I like big blooms and I cannot lie

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I like big blooms and I cannot lie

Postby Sam Schroeder on Thu Jun 03, 2010 5:53 pm

So I have a couple of assumptions I want to straighten out. I was hoping people on this forum could help. This is partially a brewing question, but the train of thought eventually leads to resting coffees and ultimately espresso.



The fresher a coffee is the bigger the bloom. I believe this has to do with the release of co2 as the coffee rests. So my first assumption is, more gasses = larger bloom, less gasses = smaller bloom.


I have, over time, come to suspect that natural coffees have a larger bloom than washed coffees, and honeyed/pulped nat/semi-washed coffees fill the middle of the bloom size spectrum. Assumption two, natural coffee = larger bloom, washed coffee = smaller bloom.


Which brings us to assumption three, natural coffee = more gasses, washed coffee = less gasses.


Which in turn leads me to some things I have noticed...

We cup all of our production roasts same day as roast because it is logistically works. (we either cup all production roasts same day or we don't cup all production roasts).

Sometimes I notice that our natural coffees/pulped natural coffees are disappointing on the cupping table, and later turn out to be quite astounding. This happens in a dramatic way that seems to not happen to our washed coffees. Is this a result of more gasses in the coffee?

Also when it comes to resting coffee for espresso is there a different time frame for resting naturals than washed coffees?

I have many more questions when in comes to preparing espresso with natural vs washed coffees but first I'd like to tackle my assumptions. Any help is appreciated. If you can confirm or deny any of my assumptions that would be awesome. If you don't know definitively, but have noticed similar trends that would help as well.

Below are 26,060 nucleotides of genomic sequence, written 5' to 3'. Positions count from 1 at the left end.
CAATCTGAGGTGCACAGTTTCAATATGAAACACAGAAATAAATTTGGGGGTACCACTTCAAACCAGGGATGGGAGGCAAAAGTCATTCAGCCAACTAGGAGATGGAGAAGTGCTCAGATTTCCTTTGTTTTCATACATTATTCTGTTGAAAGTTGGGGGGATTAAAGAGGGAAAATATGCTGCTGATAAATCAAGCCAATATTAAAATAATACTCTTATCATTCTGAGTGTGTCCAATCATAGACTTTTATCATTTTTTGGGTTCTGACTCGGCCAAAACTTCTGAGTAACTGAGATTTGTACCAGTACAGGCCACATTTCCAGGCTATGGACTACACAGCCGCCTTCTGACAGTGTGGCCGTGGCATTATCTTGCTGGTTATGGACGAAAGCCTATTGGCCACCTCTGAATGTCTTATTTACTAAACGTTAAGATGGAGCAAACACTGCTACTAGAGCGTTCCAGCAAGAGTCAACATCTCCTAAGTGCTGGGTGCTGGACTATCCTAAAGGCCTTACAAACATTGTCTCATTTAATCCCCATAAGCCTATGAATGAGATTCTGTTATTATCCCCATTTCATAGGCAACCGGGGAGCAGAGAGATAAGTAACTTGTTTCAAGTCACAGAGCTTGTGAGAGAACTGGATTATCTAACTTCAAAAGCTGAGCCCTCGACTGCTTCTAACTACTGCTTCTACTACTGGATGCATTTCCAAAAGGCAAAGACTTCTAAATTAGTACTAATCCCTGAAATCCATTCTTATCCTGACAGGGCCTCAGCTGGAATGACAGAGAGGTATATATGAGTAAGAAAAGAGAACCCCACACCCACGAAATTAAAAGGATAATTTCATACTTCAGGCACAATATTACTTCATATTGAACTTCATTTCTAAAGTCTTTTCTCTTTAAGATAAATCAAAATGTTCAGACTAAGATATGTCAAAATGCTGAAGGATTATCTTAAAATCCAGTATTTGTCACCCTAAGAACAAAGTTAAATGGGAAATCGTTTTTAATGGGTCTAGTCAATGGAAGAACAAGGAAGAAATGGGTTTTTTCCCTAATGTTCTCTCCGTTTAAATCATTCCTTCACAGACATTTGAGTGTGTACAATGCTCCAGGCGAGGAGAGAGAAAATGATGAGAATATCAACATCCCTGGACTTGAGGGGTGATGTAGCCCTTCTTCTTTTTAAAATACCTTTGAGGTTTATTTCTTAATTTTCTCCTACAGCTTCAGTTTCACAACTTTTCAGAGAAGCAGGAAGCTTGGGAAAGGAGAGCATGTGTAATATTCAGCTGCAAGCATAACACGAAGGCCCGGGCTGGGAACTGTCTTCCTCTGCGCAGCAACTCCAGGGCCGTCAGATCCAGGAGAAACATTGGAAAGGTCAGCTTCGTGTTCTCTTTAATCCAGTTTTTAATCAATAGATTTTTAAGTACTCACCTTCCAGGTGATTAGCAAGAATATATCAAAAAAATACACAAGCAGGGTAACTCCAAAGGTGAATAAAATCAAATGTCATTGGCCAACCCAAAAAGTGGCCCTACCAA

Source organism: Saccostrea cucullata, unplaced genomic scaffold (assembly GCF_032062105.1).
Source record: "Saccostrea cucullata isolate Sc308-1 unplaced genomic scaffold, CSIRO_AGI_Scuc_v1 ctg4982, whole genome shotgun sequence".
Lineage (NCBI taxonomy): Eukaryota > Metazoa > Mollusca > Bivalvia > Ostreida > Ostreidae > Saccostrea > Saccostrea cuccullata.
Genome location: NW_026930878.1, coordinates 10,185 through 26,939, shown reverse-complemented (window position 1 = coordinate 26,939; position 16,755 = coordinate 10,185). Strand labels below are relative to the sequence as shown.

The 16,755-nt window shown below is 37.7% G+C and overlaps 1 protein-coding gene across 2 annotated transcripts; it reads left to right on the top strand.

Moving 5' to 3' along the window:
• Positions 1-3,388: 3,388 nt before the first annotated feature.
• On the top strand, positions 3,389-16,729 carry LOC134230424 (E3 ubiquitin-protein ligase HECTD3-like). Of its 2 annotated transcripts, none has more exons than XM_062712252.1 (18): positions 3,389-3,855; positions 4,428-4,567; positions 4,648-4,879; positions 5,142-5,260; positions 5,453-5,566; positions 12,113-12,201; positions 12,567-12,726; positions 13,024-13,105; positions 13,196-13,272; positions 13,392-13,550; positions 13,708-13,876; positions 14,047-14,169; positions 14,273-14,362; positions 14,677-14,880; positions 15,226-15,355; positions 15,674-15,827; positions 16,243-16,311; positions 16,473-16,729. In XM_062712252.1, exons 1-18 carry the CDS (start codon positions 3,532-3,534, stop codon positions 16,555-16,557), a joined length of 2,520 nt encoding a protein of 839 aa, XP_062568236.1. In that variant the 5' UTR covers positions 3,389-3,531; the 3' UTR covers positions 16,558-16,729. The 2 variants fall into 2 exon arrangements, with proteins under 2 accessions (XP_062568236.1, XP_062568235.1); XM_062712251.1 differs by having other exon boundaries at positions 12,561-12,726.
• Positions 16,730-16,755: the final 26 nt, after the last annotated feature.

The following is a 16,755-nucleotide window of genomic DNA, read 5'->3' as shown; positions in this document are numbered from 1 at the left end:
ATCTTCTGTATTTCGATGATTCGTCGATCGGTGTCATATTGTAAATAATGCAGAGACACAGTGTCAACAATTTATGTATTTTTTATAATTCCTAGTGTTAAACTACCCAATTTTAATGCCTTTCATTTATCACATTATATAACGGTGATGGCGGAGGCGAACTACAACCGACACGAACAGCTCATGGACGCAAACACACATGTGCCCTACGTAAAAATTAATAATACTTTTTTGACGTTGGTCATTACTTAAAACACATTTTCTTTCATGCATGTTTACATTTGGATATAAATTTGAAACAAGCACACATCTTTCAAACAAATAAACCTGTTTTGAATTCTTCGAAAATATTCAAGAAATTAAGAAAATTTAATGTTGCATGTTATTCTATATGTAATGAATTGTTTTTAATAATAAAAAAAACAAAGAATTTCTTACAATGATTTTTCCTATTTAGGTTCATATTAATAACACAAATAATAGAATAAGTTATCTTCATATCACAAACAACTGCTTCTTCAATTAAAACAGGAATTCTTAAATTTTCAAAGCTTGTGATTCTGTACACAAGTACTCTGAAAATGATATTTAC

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Re: I like big blooms and I cannot lie

Postby nick on Thu Jun 03, 2010 8:09 pm

Which brings us to assumption three, natural coffee = more gasses, washed coffee = less gasses.

Bad assumption. :twisted:

Well, not necessarily "bad," but the other possibility that you should consider that would yield the same visible results is: natural coffee = more readily expelled gases, washed coffee = less readily expelled gases. Bean density surely must be a relevant factor in this, as well as the effect of processing on the cell walls of the coffee bean.
Nick Cho
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Re: I like big blooms and I cannot lie

Postby Sam Schroeder on Fri Jun 04, 2010 10:49 am

Nick,

Thanks for the response. Bad assumption, fair enough, it isn't safe to assume that natural coffees actually contain more gasses, that's fine. But first you agree that natural coffees bloom more than washed coffees? And that this has to do with gasses being expelled during the brewing process. So guess the question becomes do we rest coffee for espresso, (and cuppings for that matter) to decrease the over all gasses in the bean or the amount of readily expelled gasses in the bean? And if it is the latter would it be wise to rest a natural s.o. espresso longer than and washed one?
Sam Schroeder
 
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Joined: Tue Feb 23, 2010 3:05 pm
full name: Sam Schroeder
company: Olympia Coffee Roasting
: www.olycoffee.com


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